Refereeing Observations: Battle Cries and Verbal Taps

I have been refereeing on and off since I was a purple belt. I probably average about one tournament per year. My wife Hillary and I met at a tournament when she was refereeing, but that's a story for another time (but still a really good story).

Anyway, Hillary and I spent this weekend in Virginia refereeing a local tournament. We were originally planning on heading out to California for Pans, but we had been traveling a lot the last few months and decided against getting back on another flight. When one of our referee friends reached out and asked us to come down to Virginia and ref, we saw it as a good excuse to visit some friends without switching time zones again.

Big tournaments are great. I love the big stage of multiple day tournaments, but small regional tournaments held at high school gyms will forever hold a special place in my heart. They bring me back to the times when I was a lower belt traveling up and down the east coast to compete almost every weekend.

This weekend, I got to watch BJJ from 10 am until 6pm, and I came out the other end with a few observations:

  • There were more female competitors. All of the women’s divisions that were held in my ring had plenty of competitors. This was great to see. I remember my female BJJ friends would struggle to get matches at regional tournaments. Even cooler was the fact that the ladies had some of the better takedowns I saw all day, both very good wrestling and judo style takedowns. Not sure if this was a regional thing, or a side effect of having Ronda and Meisha on TV for the last few years.

  • The open guard of blue belts and teenagers was ridiculous. I witnessed an impressive display of open guard, both de la Riva/bearimbolo and X-guard combinations that personally I was miles away from when I was a blue belt. It’s going to be exciting to see some of these young guys down the road.
  • We need to do more to educate people about verbal submissions. I had two separate incidents of people screaming during submission attempts. Both people were completely unaware that this counts as a tap. One even argued with me that it wasn’t a tap because he didn’t scream “tap!” but an “ahh!” which is actually a battle cry. Not joking. A battle cry. This has already become one of my favorite stories.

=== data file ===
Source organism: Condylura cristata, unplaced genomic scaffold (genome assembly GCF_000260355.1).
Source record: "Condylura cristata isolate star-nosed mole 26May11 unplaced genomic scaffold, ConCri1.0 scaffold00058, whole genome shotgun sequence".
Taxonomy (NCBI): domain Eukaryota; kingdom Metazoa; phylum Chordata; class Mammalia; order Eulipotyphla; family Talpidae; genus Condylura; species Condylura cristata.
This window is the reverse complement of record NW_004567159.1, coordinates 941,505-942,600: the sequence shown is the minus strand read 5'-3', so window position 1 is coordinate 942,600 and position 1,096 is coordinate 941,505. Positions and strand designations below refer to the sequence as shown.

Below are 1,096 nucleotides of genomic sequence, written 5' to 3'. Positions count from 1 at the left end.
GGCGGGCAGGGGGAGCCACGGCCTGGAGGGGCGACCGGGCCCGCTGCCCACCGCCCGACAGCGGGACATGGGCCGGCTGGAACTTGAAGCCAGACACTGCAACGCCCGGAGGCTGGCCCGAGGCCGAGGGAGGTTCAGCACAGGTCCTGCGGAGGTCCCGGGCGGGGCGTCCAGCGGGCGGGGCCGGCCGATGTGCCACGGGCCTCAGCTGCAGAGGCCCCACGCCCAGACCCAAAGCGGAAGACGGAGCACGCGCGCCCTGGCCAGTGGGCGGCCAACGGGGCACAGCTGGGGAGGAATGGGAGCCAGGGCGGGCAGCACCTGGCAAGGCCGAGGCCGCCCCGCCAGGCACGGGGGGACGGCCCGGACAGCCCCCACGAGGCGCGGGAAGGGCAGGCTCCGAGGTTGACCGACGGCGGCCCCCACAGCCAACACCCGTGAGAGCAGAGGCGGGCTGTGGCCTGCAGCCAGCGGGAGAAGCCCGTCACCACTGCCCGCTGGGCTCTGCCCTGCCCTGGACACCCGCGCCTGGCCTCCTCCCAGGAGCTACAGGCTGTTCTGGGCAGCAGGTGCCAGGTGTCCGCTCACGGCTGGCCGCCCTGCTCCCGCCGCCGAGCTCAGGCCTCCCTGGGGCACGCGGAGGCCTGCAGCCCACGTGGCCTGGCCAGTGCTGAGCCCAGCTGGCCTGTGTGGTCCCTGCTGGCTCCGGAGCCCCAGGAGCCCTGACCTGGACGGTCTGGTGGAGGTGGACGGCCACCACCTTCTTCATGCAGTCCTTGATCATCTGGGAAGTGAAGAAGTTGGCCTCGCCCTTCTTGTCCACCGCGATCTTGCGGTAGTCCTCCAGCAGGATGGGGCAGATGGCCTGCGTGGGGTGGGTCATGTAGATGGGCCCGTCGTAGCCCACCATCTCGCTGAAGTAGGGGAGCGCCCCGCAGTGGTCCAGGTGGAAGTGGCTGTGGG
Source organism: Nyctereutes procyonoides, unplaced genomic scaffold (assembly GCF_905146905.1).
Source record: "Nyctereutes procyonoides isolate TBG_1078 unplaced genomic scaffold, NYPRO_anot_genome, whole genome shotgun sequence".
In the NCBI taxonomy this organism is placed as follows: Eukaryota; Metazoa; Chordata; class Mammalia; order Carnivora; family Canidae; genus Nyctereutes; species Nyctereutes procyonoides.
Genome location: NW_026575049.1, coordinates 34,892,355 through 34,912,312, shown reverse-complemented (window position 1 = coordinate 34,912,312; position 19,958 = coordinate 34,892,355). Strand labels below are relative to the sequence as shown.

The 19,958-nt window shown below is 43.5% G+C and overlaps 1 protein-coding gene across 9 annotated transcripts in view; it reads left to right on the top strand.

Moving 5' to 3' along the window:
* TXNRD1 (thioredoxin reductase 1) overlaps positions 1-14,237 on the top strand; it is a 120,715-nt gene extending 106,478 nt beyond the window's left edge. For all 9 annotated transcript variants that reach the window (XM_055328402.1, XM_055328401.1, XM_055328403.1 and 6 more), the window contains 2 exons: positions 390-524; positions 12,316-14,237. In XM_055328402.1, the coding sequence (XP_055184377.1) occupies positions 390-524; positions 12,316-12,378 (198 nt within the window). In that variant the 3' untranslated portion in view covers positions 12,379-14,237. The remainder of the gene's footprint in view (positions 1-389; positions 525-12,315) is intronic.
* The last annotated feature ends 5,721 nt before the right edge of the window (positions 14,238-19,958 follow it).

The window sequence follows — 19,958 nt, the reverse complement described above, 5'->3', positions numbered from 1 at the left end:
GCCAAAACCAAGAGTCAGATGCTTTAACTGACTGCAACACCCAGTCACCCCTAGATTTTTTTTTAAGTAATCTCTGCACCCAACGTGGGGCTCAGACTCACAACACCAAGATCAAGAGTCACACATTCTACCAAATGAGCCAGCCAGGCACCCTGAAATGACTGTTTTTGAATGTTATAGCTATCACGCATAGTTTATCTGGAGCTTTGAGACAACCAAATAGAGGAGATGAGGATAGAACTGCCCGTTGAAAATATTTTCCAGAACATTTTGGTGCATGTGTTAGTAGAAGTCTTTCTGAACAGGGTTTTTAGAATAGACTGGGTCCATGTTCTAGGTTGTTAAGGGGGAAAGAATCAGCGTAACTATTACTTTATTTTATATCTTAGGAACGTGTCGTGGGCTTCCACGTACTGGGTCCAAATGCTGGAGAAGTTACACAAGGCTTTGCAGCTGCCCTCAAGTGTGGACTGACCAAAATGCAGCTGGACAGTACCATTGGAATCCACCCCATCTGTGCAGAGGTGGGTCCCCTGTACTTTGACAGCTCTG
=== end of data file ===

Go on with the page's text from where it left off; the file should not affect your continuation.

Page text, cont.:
• Takedowns and sweeps could use some clarification. Many times over the weekend I had people screaming at me over points. Most of the disputes came from sweep scrambles when the bottom player would get countered when he came up to finish a sweep which is explained here in the IBJJF rulebook:

    3.4 Athletes who, in defending a sweep, return their opponent back-down or sideways on the ground shall not be awarded the takedown-related two points or advantage point.

    Also when people would be “taken down” from turtle, which is explained here:

    When the opponent has one or two knees on the ground, the athlete performing the takedown will only be awarded points if he/she is standing at the moment the takedown is carried out. An exception may be made under circumstances addressed in item 3.4 and respecting the 3 (three) seconds of stabilization.

    These two rules, which are somewhat hidden in the rulebook, are important because they deal with situations that both come up pretty often, and bring some clarity to what can be really chaotic back and forth battles for position.

  • Refereeing is hard. Paying attention to so many things for that long period of time is tough. Everything gets a bit hazy toward the end of the day. While I tried to do my best, I am sure I missed something somewhere. Maybe I was late on giving points, or maybe I missed an advantage. You never truly know how hard refereeing is until you do it. 
Please give your refs a break. They are not actively trying to screw you. They have probably just been standing for hours on end, under pressure from competitors, parents and coaches. It’s not easy, but someone has to do it. Next time a ref misses something at a local event, cut them a break. Lots of us don't do it for the money but as a way to give back to the sport we love so much.

Unless you are letting out a battle cry. Then battle cry on.

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